U.S. / Canada Summer Vacation for Tweens
March 26, 2019 6:34 AM   Subscribe

I'd like to plan a awesome vacation for my wife and two kids ( 8 and 10 ) in North America. We have been lucky enough to do Disney World, a cruise, San Diego, Seattle and Costa Rica. I would really like to avoid the standard summer vacation destinations / clichés if at all possible. We have 7-10 days and will fly, rent cars, etc. Where should we go and what should we do?

We are completely open minded about this vacation. If you tell me a dude ranch in Montana is the way to go, we will do it. If there is a road trip that requires us to fly somewhere first, and rent a RV, we will do it. If there is a under the radar lake community in Northern Minnesota, we are up for that as well. If an amazing resort exists that no one knows about, I may even entertain that.

As an example of a great, off the radar vacation, we rented a house on the Crystal River near Sleeping Bear Dunes in Michigan and that was awesome.

Tell me all about an amazing place / road trip where my family and I can spend some quality time together. I am open to other countries but would really like to save the big trip to further destinations for when the kids are a little older.
posted by jasondigitized to Travel & Transportation (14 answers total) 15 users marked this as a favorite
Atlantic Canada is gorgeous, and there is a tremendous amount of variety of activities and things to do and see. I'm partial to New Brunswick (because I live in NB) but between New Brunswick, Nova Scotia, and PEI you would see SO MANY THINGS. Plus, the currency exchange rate is really good. Plus, the weather is gorgeous here.

Below is a list of things I enjoyed (or would have enjoyed) as a kid but that would also be enjoyable as an adult.

- Magic Mountain (Water park)
- The Bay of Fundy (highest tides in the world, great hikes/beach walks/etc)
- a fully functional and oh-so-fun Drive-In Movie theatre
- whale watching (this is the group that I go with when I go whale watching, in my experience they are the best)
- Kings Landing (which is cooler than it sounds)

- Peggy's Cove (incredible views, incredibly fun place for kids to run and jump. Absolutely one of my fav's as a kid)
- Search for real fossils at Joggins.
- Halifax (capital of NS, gorgeous city, really nice waterfront to walk along and explore)
- The Tattoo (which is incredible and absolutely worth it)
-the Busker Festival

- Just seeing and going over the confederation bridge is a freeking experience
- Anne of Green Gables is a huge deal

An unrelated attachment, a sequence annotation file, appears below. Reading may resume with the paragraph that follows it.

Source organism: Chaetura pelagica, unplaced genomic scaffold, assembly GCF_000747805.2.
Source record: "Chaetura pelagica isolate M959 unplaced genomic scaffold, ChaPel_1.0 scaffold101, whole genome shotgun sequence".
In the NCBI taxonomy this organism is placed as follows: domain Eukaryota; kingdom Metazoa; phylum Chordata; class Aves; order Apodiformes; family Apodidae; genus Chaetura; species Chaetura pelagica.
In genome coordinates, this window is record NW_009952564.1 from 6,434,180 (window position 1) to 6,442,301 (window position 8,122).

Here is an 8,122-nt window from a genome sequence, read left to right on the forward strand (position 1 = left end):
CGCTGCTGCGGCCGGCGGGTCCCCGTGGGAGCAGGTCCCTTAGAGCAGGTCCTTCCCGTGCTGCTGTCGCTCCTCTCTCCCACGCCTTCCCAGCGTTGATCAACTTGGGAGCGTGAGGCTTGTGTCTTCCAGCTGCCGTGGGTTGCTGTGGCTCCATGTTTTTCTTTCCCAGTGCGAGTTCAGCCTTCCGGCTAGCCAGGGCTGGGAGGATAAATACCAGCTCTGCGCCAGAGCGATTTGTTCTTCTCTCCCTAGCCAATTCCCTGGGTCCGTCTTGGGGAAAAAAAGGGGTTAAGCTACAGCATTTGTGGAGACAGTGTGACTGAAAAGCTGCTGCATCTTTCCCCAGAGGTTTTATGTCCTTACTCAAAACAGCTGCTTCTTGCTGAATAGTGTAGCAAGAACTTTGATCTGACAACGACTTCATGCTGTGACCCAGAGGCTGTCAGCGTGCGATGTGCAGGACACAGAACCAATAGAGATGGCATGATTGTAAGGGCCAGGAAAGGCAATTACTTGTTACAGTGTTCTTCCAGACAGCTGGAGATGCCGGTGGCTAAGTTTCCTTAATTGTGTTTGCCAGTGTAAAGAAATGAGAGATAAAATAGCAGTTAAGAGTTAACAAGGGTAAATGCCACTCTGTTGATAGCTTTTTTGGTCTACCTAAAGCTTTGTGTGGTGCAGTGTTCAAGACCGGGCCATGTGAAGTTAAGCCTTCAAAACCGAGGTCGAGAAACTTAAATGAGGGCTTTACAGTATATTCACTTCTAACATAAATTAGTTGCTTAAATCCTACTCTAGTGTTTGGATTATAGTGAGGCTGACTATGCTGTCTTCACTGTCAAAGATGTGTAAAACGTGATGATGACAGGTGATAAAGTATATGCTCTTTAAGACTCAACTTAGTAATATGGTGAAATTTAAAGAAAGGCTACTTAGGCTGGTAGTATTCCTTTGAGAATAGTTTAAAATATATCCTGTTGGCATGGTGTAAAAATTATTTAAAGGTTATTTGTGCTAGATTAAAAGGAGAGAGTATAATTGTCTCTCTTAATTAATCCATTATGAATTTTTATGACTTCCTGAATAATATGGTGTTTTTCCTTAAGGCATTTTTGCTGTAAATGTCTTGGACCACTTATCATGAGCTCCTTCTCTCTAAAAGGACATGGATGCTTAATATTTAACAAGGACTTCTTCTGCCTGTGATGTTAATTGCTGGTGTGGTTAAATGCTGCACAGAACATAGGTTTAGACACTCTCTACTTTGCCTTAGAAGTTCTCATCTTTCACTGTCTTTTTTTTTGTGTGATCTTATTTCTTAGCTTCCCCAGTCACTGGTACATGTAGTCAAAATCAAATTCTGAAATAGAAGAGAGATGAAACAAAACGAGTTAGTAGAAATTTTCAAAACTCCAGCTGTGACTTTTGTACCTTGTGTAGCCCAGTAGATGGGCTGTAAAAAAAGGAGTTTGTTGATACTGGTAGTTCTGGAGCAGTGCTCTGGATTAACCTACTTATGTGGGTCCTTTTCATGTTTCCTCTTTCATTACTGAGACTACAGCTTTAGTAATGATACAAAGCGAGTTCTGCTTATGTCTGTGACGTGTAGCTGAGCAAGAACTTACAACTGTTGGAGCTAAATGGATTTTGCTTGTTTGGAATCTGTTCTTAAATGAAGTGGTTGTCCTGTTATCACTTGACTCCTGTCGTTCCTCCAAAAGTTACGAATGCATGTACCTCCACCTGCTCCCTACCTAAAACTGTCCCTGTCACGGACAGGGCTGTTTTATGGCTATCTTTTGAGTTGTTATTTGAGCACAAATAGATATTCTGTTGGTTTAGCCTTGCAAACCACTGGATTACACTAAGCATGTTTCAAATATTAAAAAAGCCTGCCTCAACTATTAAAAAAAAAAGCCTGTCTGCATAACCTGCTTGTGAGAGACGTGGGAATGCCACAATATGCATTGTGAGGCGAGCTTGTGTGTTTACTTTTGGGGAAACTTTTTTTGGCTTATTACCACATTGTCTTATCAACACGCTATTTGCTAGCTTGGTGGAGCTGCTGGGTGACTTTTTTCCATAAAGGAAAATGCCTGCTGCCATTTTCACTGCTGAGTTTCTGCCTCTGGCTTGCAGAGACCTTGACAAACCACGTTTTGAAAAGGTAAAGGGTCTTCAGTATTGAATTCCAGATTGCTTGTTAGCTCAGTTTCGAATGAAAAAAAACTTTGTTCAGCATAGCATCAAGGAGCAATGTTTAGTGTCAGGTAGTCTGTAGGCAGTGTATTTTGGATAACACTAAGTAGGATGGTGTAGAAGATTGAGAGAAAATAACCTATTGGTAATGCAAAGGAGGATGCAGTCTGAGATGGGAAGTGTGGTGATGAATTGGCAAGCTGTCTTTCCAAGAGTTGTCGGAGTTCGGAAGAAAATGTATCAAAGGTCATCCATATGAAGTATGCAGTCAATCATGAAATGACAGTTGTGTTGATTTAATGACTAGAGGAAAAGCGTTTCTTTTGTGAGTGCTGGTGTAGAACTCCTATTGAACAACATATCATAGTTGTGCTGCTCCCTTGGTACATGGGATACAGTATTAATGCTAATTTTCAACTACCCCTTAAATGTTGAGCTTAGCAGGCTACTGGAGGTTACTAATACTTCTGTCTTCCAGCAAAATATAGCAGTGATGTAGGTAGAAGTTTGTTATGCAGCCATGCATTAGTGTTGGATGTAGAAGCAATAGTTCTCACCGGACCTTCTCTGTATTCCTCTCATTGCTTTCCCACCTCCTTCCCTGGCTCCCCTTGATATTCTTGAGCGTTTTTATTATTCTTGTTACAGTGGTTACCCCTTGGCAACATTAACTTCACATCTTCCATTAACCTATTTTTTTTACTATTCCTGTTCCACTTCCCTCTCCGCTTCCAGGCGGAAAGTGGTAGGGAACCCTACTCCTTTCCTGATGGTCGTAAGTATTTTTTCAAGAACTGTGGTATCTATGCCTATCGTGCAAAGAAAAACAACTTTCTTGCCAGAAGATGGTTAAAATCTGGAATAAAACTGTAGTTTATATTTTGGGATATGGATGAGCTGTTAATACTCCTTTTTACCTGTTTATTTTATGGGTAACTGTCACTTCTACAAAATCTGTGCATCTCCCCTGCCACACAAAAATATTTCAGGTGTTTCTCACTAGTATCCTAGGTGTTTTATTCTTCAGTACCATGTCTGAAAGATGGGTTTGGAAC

- INCREDIBLE beaches
- excellent camping
- A really really cool butterfly garden that was flipping amazing and really worth the visit.

Bonus, is that there are all sorts of ridiculous things to see just as you drive around, like dinosaurs, a giant lobster, a giant potato, the world's largest axe, some weird-ass animal things, a giant blueberry, etc. We love our oversized roadside attractions here for some reason. :)
posted by PuppetMcSockerson at 6:55 AM on March 26, 2019 [8 favorites]

One final point is that it doesn't cost much to do stuff here, nothing is too far away, and people are really really friendly here. Sure, I'm biased, but it is true none the less.

If this sounds even slightly interesting, feel free to message me. I live here and am super familiar with the area and can make suggestions for all those areas.
posted by PuppetMcSockerson at 7:02 AM on March 26, 2019 [3 favorites]

Best family vacation I ever took as a kid (I was 14) was when we flew to Calgary, drove up and saw West Edmonton Mall and Banff, and then drove through the mountains to BC, where we saw both Vancouver and Victoria (HIGHLY recommend Victoria!). I remember the mountain drive was a bit treacherous at times, and hotels were few and far between, so if you do this, plan carefully. We stopped and climbed onto glaciers. Ate the biggest, sweetest cherries we'd ever see or ever will see. Experienced flurries in July. The scenery was gorgeous and the trip was one I'll never forget.
posted by yawper at 7:19 AM on March 26, 2019

Seconding Atlantic Canada. I think PuppetMcSockerson has it pretty well covered, but I'd also add the Cabot Trail (Cape Breton Island) if you can fit it in.

(If memory serves, I was told to drive it counterclockwise because it's opposite of the tour buses and you'll get better views.)
posted by howling fantods at 7:25 AM on March 26, 2019 [3 favorites]

When I was a kid we chartered a boat once or twice in Lake of the Woods. We went in early fall, I think in years when we couldn't make it to New Brunswick (where we kept the boat we actually owned).

In my memories, we did two weeks or so and just bummed around on the water, fishing and visiting various islands. We visited the B'nai Brith campsite when nobody was there; we caught pike and pickerel and I caught frogs and newts in the shallows. I probably got leeches sometimes, ugh. We crossed the border willy nilly (you have to check in with customs if you land anywhere in the US.) Sailing there was totally different from NB, since you are always surrounded by islands (our chart was out of date one year? we hit something that wasn't marked on the chart? why am I recommending this experience to you, who knows)

Don't go in early spring, there are blackflies which are the worst of the biting flies, worse than horseflies because there are so many of them. That goes for New Brunswick too, if you take Puppet McSockerson's much more detailed suggestions above.
posted by Lawn Beaver at 7:25 AM on March 26, 2019 [1 favorite]

If you guys like hiking, we just did a West Texas trip that was awesome. We flew in and out of El Paso. The government shutdown threw a wrench in some of it, but our plan was Big Bend (the state and national parks), Guadalupe Mountains, Carlsbad Caverns, and White Sands. We spent some time in Marfa and Ft. Davis (for the observatory!) too. It was great for adults, and I would've loved it as a kid, too.
posted by goodbyewaffles at 7:31 AM on March 26, 2019 [1 favorite]